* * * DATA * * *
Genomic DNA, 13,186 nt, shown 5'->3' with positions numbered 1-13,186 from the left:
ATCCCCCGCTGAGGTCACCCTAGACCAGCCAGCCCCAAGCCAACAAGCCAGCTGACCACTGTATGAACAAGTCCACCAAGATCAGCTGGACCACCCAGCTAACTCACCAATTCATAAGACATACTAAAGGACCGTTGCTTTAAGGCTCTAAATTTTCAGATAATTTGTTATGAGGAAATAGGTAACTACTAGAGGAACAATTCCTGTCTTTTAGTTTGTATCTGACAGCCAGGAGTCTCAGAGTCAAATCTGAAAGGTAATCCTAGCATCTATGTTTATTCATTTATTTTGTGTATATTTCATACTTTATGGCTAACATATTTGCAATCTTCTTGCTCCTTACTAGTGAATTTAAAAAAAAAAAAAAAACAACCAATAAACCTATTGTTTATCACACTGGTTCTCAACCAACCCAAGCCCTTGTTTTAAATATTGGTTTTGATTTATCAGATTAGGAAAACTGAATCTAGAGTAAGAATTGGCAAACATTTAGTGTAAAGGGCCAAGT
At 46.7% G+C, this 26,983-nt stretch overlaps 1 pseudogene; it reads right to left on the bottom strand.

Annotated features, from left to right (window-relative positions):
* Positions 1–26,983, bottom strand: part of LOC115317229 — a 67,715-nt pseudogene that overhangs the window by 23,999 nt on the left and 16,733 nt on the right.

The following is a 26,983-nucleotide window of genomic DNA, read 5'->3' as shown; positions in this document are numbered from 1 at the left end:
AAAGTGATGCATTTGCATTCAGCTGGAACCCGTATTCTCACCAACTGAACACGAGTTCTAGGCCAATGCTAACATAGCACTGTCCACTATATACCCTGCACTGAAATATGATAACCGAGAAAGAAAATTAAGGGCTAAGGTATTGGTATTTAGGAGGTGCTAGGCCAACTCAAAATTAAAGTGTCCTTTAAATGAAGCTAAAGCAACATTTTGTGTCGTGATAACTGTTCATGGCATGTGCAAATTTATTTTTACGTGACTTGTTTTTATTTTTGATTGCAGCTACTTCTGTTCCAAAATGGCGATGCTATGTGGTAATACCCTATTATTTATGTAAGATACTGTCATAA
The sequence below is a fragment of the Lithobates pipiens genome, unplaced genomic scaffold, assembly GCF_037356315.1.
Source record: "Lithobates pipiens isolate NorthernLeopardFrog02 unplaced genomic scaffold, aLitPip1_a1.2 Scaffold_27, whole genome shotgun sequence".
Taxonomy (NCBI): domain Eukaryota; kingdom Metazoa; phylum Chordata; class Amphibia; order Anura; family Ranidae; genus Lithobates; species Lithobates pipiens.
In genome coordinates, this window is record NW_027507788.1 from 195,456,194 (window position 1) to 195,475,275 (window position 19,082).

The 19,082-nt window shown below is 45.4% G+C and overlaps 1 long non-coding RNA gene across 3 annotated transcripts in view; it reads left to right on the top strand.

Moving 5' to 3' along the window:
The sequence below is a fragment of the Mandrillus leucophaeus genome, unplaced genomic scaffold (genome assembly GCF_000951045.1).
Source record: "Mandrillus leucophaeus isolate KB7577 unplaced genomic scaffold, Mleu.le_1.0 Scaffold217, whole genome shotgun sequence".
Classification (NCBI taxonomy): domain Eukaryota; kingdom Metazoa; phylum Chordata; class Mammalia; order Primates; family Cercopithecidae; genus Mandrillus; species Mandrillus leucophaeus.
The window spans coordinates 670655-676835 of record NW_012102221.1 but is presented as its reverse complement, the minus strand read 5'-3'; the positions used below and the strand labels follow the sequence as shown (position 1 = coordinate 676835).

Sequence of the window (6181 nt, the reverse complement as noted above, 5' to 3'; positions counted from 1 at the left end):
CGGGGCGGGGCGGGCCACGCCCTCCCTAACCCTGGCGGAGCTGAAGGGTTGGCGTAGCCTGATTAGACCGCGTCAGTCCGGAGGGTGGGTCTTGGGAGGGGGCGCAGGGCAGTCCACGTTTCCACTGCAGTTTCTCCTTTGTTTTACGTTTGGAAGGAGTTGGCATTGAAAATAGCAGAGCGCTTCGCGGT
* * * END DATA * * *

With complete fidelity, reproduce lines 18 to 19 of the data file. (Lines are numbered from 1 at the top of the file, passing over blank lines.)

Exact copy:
Sequence of the window (6181 nt, the reverse complement as noted above, 5' to 3'; positions counted from 1 at the left end):
CGGGGCGGGGCGGGCCACGCCCTCCCTAACCCTGGCGGAGCTGAAGGGTTGGCGTAGCCTGATTAGACCGCGTCAGTCCGGAGGGTGGGTCTTGGGAGGGGGCGCAGGGCAGTCCACGTTTCCACTGCAGTTTCTCCTTTGTTTTACGTTTGGAAGGAGTTGGCATTGAAAATAGCAGAGCGCTTCGCGGT